Yet during the JRPG boom of the PS2 era, every game developer had some new gimmick to set them apart from the others.

Fearing their usual strategy wouldn’t work, Capcom decided on going the experimental route. BoF: Dragon Quarter is the result.

While the game retains franchise staples like dragon-shapeshifting protagonist Ryu, and a winged girl named Nina, the setting is entirely different.

It changes from a relatively standard medieval fantasy world, to a dystopian setting where humans and other races survive in polluted cities deep underground. It’s pretty neat, honestly.

Among the game’s more bizarre aspects is the need to “finish” it several times if you want to reach the “true ending”, thanks to a pretty sophisticated Scenario Overlay system.

Other new additions include the fully 3D graphics, a must for anything from the PS2 era.

And also the addition of the PETS battle system, which brings together elements of real-time and turn-based combat for a truly unique experience. There’s a lot of fun to be had here, see if you can find it on the PS Store or grab a copy for your PS2.

 

2. Breath of Fire III (1998)

Breath of Fire III - PSP Screenshot

Platforms: PlayStation, PlayStation Portable

Where BoF: Dragon Quarter seems to have driven the series into obscurity for the foreseeable future, Breath of Fire III on the original PlayStation was a total commercial success.

Not to mention an essential part of many childhoods around the world.

The story is unique in that it follows protagonist Ryu from infancy to adulthood, and each stage of his life has its own trials and tribulations to overcome.

It also features some of the most memorable characters in the franchise, which makes the narrative far more enjoyable.

While the graphics haven’t exactly aged well, at the time they were incredible. It was a big change from the SNES graphics we were accustomed to.

And not only does the game feature pretty detailed sprites, but it introduced 3D backgrounds for the first time in a BoF game.

Some of the game’s most discussed features are the exquisite jazzy soundtrack, a brilliant OST that only grows on you with time.

Plus the addition of the Fairy Village, which you can help develop for bonuses further down the line, and the Master System that lets characters apprentice under masters to hone their skills. Overall there’s a lot to do here and it’s an absolutely incredible RPG.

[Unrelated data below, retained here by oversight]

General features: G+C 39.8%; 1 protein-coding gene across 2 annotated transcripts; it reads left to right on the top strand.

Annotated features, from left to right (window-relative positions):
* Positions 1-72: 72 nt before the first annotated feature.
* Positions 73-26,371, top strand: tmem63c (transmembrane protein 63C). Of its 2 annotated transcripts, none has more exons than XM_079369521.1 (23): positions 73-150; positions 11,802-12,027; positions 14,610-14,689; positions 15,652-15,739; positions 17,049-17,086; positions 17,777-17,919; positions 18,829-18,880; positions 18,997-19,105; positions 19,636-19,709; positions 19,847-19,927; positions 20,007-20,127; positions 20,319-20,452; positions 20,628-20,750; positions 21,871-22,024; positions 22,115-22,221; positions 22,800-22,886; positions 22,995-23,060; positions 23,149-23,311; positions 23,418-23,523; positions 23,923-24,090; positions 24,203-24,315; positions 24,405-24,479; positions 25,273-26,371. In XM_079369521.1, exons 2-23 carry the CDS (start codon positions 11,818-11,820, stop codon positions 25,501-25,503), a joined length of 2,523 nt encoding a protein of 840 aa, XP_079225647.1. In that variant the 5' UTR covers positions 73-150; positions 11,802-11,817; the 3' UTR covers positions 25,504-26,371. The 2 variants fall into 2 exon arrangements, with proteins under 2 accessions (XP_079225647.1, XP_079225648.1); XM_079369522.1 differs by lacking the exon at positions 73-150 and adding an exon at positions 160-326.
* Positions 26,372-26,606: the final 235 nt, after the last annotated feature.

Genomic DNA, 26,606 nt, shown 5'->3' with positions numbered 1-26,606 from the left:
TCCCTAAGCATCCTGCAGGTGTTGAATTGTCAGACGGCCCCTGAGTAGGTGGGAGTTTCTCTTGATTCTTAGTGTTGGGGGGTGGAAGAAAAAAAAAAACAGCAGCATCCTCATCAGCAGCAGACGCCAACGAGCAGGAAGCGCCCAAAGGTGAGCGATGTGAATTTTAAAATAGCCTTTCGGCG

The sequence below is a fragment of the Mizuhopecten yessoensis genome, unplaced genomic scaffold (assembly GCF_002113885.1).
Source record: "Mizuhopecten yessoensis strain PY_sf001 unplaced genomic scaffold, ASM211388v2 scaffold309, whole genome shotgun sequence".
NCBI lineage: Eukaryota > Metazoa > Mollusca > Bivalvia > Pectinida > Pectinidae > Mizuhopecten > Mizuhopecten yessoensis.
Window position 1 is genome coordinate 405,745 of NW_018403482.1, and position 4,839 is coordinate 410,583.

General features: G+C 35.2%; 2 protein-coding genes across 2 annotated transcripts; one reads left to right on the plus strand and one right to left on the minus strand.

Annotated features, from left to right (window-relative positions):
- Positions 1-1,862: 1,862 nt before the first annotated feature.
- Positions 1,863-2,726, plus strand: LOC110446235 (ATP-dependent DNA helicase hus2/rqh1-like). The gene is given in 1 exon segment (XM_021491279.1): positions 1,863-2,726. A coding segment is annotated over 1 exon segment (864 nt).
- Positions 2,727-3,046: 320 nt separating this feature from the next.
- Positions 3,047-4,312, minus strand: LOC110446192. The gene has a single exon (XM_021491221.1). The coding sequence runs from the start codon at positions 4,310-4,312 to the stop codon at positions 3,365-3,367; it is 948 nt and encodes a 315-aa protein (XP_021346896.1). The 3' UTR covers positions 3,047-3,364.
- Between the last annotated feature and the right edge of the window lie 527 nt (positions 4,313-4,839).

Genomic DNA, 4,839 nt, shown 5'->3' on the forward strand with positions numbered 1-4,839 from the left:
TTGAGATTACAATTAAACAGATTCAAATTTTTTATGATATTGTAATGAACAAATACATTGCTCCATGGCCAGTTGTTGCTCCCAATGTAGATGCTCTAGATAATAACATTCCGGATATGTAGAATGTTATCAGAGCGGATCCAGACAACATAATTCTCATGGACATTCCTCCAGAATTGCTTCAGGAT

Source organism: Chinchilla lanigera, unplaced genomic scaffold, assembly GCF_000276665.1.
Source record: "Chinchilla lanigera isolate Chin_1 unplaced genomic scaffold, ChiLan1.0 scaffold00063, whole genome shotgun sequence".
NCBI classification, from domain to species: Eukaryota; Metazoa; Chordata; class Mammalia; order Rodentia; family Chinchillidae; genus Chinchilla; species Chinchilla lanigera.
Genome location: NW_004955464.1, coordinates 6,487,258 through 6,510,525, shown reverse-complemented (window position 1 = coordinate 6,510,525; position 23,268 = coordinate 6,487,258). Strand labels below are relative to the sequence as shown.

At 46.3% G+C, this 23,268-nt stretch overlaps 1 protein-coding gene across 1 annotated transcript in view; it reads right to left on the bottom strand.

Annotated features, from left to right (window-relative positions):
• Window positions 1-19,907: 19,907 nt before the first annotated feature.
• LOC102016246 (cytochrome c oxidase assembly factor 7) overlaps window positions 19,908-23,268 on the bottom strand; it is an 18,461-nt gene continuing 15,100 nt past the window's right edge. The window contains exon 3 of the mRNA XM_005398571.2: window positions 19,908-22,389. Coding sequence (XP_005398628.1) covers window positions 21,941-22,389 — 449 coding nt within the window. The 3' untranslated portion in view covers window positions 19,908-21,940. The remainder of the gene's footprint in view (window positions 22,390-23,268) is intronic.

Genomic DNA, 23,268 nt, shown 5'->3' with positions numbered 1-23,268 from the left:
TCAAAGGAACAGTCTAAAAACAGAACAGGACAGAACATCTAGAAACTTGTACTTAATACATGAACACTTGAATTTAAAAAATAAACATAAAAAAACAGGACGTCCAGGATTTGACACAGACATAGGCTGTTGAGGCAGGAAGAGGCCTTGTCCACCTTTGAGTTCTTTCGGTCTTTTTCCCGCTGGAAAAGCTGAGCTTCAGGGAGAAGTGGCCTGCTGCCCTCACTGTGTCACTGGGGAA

Although there is also a PSP version with updated graphics, so try to get your hands on that one. It’s aged much nicer.

 

1. Breath of Fire IV (2000)

Breath of Fire IV PS1 gameplay screenshot

Platforms: PlayStation, Windows PC

Looking at BoF IV’s sprites alongside those of BoF III, it’s hard to believe they were released only two years apart – especially considering they’re both on the same console.

I could spend days talking about how beautiful the sprites are, and the general art style of BoF IV is just amazing.

But that’s only the tip of the iceberg.

There’s also the sublime soundtrack, the exciting animated opening sequence, and so much more to love about this game.

As usual, it follows shapeshifting hero Ryu as he befriends a charming cast of colorful characters and fights to stop an immortal emperor from ascending to godhood.

It may be a bit predictable since it follows many JRPG storytelling tropes. But it’s wonderfully written – and the soundtrack is designed to give every scene the necessary gravitas to keep you at the edge of your seat.

BoF IV also puts you in control of the main antagonist several times, giving a new perspective and revealing his motivations along the way.

In terms of gameplay, changes are few.

But an improved combat system and revamped formation mechanic make it all worthwhile. Fishing, apprenticeship, and managing a Fairy Village all return in this installment as well. Totally worth a try even if you just finished BoF III.

Actually if you just finished BoF III, definitely try BoF IV next.

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Nelson Chitty

Nelson Chitty is a Venezuelan expat living in Argentina. He’s a writer and translator passionate about history and foreign cultures. His ideal weekend is spent between leisurely games of Civilization VI and looking for the next seinen anime to marathon.